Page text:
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Discipline's origin
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Bicycles were first developed in the mid-18th century and have long since been used as a form of transport. Originally, the front wheel was much larger than the rear wheel, and the rider was elevated a great deal, thus making the bike difficult to control and therefore very dangerous. In 1885, J.K. Starley of England devised the more modern bike with a chain and gearing that allowed the wheels to be of equal size. Although bicycle races had been held on the old "penny farthings", the new bikes stimulated the growth of bicycle racing as a sport.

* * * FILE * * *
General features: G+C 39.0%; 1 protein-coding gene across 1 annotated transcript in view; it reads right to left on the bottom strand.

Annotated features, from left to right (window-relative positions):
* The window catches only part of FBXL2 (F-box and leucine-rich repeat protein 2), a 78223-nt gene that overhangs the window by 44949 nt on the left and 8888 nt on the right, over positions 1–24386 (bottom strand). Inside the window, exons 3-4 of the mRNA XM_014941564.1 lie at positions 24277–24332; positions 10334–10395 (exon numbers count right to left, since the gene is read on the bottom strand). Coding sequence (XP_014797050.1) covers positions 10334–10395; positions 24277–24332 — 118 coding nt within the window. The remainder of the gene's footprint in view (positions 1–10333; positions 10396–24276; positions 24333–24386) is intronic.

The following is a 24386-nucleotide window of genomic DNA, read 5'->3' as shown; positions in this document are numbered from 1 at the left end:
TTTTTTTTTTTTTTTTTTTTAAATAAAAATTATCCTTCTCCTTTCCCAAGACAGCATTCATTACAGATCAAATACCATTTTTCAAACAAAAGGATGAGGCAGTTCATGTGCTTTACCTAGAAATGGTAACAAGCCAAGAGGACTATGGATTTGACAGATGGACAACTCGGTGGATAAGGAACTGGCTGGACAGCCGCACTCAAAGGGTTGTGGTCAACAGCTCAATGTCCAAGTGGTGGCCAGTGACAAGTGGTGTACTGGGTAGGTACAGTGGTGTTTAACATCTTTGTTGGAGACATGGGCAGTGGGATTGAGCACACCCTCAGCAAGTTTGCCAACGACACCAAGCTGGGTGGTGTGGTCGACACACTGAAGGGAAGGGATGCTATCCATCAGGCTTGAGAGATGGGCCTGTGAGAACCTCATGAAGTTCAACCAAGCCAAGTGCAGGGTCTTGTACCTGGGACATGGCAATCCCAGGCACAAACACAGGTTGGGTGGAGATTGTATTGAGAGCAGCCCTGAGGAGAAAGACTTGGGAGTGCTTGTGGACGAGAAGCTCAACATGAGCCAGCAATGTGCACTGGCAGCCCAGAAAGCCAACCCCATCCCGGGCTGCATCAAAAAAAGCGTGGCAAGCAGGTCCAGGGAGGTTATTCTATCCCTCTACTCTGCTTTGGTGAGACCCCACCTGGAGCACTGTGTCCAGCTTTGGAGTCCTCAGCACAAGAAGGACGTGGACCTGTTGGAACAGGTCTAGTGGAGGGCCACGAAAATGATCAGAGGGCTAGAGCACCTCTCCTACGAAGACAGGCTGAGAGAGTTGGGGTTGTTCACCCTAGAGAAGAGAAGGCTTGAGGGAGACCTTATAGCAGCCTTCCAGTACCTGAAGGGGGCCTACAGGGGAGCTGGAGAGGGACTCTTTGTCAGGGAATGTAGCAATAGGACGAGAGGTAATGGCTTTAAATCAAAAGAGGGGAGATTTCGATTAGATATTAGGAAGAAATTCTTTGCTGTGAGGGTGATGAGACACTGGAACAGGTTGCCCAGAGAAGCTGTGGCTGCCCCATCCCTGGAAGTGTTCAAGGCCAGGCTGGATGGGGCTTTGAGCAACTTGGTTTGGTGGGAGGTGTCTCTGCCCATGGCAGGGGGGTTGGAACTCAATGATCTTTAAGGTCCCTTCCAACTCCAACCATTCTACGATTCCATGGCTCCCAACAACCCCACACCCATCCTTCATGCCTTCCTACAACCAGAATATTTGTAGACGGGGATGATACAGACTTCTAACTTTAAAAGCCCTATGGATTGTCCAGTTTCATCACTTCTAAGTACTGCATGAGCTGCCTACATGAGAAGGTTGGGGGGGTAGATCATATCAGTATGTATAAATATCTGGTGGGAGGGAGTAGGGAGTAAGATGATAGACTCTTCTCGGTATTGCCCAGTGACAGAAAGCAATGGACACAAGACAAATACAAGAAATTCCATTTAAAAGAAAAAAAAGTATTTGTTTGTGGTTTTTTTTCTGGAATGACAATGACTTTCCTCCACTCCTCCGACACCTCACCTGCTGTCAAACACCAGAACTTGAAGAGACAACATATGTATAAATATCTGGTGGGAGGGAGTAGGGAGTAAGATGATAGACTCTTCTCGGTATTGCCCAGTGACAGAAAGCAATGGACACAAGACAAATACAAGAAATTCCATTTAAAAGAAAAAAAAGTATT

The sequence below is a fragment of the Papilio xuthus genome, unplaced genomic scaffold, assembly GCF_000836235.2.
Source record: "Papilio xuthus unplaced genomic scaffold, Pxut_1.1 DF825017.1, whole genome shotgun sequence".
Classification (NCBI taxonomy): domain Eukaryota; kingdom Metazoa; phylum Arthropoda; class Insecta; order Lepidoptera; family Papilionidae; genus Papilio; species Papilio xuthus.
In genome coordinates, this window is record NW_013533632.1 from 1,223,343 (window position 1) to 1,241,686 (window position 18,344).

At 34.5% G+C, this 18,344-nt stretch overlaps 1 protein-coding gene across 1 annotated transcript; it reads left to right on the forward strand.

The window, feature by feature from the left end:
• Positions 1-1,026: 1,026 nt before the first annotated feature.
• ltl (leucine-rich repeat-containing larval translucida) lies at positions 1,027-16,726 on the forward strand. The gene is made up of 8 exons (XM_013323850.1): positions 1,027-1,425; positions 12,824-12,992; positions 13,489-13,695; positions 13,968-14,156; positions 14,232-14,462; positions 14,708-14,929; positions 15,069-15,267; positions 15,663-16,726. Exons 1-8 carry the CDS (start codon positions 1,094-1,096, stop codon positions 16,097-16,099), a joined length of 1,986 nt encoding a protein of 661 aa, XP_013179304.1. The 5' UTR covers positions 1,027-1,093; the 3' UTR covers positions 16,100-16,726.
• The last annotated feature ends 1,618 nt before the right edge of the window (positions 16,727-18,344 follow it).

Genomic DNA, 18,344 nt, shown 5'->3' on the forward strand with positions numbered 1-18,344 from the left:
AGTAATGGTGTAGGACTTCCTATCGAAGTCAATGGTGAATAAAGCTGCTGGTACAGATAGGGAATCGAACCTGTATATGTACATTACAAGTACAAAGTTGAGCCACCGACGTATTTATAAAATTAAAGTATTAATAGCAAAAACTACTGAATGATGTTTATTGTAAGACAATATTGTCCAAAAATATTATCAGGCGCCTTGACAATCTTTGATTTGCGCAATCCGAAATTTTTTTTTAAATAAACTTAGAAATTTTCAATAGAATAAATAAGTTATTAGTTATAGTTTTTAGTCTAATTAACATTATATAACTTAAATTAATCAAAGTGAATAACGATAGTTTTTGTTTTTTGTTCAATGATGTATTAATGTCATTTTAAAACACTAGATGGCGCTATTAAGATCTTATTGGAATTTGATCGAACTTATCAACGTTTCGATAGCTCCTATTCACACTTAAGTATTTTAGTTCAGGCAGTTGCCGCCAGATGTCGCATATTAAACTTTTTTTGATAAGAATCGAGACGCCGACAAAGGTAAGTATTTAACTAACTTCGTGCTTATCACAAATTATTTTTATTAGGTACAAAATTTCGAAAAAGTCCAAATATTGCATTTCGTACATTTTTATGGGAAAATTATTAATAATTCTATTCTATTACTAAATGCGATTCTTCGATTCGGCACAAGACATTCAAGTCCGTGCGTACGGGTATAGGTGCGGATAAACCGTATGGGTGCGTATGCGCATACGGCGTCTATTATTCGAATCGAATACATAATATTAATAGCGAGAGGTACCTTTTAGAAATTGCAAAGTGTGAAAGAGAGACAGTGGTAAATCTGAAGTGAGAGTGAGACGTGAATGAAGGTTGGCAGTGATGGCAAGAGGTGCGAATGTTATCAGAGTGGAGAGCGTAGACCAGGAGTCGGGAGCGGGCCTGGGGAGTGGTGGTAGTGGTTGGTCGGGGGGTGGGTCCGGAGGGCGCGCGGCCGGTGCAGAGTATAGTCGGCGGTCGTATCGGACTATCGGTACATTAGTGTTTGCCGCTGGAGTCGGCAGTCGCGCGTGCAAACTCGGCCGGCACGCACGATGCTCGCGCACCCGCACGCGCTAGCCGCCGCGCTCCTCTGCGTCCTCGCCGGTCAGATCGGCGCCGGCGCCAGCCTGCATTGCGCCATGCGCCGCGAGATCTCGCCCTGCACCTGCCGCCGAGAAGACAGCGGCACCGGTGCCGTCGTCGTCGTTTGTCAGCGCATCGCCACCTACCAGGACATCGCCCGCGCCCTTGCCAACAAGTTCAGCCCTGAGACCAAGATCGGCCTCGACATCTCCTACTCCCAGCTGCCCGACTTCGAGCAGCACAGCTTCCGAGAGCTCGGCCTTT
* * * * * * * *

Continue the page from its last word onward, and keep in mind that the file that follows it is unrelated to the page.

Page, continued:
From 1880 to 1900, cycling became immensely popular both in Europe and the United States. The sport was primarily a professional one at that time. The sport continues its grip on the European continent to this day, but bicycle racing ceased to be a popular sport at about the time of the depression in the United States. Only the American Olympic victories at Los Angeles in 1984 and the recent Tour de France exploits of Greg LeMond and Lance Armstrong have again stimulated interest in the United States.


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